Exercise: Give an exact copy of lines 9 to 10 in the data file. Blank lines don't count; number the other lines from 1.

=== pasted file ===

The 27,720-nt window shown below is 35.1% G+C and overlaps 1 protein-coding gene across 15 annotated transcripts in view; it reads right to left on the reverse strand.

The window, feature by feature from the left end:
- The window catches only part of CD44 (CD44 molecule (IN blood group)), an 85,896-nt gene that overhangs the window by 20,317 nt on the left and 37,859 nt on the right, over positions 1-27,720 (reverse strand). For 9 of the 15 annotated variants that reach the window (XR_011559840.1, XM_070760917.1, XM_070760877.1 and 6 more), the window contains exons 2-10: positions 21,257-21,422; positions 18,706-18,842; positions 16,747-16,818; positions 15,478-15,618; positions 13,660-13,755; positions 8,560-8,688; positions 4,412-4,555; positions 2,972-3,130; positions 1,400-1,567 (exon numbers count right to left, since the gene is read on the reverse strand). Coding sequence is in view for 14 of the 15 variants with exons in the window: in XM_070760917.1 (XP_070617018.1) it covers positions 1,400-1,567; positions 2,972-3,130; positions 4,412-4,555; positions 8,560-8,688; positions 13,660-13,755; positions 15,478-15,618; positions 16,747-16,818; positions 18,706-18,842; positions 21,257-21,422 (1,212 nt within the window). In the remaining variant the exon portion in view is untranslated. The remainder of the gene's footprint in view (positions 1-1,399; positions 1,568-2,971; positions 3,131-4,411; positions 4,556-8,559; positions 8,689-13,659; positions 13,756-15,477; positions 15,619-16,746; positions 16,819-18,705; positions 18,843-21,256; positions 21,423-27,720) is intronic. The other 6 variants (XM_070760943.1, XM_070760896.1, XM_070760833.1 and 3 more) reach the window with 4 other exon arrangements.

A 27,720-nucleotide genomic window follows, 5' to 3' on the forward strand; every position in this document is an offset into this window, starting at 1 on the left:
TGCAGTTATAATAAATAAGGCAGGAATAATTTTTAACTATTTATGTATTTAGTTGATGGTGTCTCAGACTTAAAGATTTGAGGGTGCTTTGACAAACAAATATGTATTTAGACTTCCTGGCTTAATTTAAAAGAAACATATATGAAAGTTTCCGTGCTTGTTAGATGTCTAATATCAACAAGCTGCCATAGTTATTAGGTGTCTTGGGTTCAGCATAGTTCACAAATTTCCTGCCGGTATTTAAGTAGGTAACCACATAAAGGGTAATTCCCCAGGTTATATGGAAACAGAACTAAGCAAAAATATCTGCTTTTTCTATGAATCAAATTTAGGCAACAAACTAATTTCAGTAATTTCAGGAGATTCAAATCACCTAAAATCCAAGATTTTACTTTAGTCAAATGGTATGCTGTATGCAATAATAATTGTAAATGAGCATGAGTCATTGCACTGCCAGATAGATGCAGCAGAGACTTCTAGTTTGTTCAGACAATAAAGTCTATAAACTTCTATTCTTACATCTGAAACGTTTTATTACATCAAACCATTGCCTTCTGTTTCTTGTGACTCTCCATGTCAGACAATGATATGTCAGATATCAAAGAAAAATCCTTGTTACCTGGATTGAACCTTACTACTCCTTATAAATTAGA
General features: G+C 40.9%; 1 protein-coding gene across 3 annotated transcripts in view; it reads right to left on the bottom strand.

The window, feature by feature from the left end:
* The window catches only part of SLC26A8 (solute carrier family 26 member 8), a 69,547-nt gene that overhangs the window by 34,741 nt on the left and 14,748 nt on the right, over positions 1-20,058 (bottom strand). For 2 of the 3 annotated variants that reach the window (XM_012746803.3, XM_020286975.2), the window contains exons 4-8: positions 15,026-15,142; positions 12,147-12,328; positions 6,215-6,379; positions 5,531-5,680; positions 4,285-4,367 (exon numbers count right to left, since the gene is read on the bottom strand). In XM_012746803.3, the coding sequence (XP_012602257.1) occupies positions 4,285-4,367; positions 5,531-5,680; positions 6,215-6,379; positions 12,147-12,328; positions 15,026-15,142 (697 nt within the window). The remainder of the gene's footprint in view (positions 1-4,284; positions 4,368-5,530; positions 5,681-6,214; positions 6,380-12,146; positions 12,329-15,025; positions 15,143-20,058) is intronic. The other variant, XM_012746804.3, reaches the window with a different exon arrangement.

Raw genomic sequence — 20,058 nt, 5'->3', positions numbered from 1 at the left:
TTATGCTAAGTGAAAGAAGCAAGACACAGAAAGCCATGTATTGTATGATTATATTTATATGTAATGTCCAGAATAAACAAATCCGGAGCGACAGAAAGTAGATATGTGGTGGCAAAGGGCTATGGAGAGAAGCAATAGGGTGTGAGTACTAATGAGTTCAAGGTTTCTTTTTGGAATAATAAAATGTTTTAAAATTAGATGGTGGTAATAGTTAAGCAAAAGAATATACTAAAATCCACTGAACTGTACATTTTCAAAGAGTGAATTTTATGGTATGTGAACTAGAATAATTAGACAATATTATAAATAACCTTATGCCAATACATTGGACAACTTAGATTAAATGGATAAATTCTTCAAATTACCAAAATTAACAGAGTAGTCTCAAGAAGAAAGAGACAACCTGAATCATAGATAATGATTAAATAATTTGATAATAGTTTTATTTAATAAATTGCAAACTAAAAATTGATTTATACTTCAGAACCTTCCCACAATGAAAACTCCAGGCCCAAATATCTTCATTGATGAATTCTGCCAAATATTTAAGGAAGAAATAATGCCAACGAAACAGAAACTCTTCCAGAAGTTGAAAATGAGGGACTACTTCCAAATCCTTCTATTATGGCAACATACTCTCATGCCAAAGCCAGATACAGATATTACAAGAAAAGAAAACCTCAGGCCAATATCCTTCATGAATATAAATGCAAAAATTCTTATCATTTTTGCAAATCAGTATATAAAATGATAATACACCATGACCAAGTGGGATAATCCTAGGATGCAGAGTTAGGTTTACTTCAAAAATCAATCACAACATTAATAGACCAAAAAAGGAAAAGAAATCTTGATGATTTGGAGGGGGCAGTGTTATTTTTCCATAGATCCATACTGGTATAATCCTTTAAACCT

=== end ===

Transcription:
Raw genomic sequence — 20,058 nt, 5'->3', positions numbered from 1 at the left:
TTATGCTAAGTGAAAGAAGCAAGACACAGAAAGCCATGTATTGTATGATTATATTTATATGTAATGTCCAGAATAAACAAATCCGGAGCGACAGAAAGTAGATATGTGGTGGCAAAGGGCTATGGAGAGAAGCAATAGGGTGTGAGTACTAATGAGTTCAAGGTTTCTTTTTGGAATAATAAAATGTTTTAAAATTAGATGGTGGTAATAGTTAAGCAAAAGAATATACTAAAATCCACTGAACTGTACATTTTCAAAGAGTGAATTTTATGGTATGTGAACTAGAATAATTAGACAATATTATAAATAACCTTATGCCAATACATTGGACAACTTAGATTAAATGGATAAATTCTTCAAATTACCAAAATTAACAGAGTAGTCTCAAGAAGAAAGAGACAACCTGAATCATAGATAATGATTAAATAATTTGATAATAGTTTTATTTAATAAATTGCAAACTAAAAATTGATTTATACTTCAGAACCTTCCCACAATGAAAACTCCAGGCCCAAATATCTTCATTGATGAATTCTGCCAAATATTTAAGGAAGAAATAATGCCAACGAAACAGAAACTCTTCCAGAAGTTGAAAATGAGGGACTACTTCCAAATCCTTCTATTATGGCAACATACTCTCATGCCAAAGCCAGATACAGATATTACAAGAAAAGAAAACCTCAGGCCAATATCCTTCATGAATATAAATGCAAAAATTCTTATCATTTTTGCAAATCAGTATATAAAATGATAATACACCATGACCAAGTGGGATAATCCTAGGATGCAGAGTTAGGTTTACTTCAAAAATCAATCACAACATTAATAGACCAAAAAAGGAAAAGAAATCTTGATGATTTGGAGGGGGCAGTGTTATTTTTCCATAGATCCATACTGGTATAATCCTTTAAACCT